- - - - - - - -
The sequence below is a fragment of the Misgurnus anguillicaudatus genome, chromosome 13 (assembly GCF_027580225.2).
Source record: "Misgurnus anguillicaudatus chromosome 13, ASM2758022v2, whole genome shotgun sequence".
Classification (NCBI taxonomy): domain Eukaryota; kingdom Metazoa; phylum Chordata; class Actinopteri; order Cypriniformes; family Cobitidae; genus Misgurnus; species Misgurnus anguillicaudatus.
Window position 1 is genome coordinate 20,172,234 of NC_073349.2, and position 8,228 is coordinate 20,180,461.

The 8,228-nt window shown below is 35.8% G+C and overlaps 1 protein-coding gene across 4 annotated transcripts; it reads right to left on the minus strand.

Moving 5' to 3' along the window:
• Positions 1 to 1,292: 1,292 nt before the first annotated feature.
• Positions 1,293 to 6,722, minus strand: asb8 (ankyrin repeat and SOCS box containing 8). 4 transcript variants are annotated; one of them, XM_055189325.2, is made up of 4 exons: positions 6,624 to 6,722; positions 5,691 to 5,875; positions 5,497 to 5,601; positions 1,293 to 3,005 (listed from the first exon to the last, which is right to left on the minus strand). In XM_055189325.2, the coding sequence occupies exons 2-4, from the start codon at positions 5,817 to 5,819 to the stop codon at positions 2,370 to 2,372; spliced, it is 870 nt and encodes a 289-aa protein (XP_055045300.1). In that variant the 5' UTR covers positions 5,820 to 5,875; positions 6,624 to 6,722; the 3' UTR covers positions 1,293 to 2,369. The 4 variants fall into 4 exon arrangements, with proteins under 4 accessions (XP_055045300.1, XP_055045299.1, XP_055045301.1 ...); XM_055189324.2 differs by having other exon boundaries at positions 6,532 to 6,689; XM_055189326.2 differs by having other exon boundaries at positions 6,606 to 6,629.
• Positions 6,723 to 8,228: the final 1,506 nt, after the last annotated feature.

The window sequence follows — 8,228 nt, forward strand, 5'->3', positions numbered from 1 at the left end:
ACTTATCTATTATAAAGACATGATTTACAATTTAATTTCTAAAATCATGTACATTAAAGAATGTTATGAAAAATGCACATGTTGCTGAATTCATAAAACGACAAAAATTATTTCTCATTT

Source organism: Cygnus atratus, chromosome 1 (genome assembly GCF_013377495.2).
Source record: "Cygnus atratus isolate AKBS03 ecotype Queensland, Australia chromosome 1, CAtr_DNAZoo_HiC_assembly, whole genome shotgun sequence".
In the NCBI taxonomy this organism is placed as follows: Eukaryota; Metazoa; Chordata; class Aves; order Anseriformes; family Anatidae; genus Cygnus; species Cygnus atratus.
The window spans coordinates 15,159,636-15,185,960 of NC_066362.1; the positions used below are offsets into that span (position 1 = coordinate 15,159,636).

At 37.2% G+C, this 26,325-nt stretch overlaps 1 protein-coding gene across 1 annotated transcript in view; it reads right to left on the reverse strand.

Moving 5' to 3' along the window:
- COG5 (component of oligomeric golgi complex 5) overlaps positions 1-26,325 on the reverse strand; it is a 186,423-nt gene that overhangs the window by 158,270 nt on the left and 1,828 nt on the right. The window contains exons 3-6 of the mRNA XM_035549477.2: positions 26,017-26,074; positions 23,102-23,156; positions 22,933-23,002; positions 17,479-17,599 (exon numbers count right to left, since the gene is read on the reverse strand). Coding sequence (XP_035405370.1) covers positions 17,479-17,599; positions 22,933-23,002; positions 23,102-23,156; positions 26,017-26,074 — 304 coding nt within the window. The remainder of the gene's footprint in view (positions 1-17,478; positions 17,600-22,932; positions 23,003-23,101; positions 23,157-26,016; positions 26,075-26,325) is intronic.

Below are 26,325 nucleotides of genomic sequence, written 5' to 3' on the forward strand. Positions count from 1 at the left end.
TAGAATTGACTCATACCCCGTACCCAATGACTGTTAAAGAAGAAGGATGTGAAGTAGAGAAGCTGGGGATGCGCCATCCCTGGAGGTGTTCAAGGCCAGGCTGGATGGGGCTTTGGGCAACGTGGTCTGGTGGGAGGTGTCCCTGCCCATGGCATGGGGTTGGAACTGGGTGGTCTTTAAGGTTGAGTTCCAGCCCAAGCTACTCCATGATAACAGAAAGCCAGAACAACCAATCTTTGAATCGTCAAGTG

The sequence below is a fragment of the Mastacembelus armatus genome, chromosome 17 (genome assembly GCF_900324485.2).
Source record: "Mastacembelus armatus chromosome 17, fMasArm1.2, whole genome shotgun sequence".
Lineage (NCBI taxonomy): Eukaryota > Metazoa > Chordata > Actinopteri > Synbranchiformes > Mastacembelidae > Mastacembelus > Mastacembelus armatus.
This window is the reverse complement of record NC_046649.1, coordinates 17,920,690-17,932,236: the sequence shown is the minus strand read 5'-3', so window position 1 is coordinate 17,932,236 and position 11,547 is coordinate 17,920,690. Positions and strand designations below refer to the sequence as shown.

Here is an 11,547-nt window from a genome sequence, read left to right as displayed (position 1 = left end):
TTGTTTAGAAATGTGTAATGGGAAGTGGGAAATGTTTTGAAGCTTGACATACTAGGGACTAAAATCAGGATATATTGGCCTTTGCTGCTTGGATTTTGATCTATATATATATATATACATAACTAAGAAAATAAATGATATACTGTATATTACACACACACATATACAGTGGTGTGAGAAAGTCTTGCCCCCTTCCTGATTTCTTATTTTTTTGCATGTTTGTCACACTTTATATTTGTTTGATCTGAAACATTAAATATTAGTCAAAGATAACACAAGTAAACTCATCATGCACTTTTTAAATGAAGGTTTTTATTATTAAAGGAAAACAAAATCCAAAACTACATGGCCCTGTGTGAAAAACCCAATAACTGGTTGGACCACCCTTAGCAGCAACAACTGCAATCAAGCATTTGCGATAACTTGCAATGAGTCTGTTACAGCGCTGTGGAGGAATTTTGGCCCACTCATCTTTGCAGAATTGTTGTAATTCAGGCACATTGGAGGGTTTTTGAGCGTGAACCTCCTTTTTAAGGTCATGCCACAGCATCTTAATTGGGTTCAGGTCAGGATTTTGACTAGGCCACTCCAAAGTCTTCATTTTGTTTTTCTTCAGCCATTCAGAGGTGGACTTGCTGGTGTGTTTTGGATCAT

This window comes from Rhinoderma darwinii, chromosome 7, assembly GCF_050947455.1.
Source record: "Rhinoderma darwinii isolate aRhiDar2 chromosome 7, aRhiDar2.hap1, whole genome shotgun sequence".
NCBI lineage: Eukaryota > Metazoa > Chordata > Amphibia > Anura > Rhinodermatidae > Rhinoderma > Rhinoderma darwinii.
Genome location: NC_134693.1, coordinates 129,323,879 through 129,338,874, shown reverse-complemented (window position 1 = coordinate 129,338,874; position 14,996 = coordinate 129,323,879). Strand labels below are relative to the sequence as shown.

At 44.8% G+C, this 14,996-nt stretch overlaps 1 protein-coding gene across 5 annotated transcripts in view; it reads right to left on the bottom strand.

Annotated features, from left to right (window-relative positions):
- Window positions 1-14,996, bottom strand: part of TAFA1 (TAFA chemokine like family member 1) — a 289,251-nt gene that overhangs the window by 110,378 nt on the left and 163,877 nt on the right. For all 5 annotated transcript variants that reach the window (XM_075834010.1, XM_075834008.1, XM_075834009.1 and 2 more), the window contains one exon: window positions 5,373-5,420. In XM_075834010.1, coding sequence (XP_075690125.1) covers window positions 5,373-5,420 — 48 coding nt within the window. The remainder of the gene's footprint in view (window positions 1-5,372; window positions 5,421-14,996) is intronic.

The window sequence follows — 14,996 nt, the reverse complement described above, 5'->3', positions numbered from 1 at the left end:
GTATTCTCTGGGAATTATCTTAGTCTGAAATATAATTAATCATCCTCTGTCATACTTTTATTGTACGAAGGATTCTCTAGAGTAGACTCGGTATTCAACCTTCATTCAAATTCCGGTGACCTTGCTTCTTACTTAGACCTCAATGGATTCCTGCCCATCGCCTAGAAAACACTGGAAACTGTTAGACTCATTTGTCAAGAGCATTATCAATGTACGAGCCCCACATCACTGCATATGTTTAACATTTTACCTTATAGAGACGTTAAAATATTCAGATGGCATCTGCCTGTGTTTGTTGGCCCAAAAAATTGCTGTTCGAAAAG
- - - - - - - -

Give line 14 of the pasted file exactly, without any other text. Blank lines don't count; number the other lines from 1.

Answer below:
In the NCBI taxonomy this organism is placed as follows: Eukaryota; Metazoa; Chordata; class Aves; order Anseriformes; family Anatidae; genus Cygnus; species Cygnus atratus.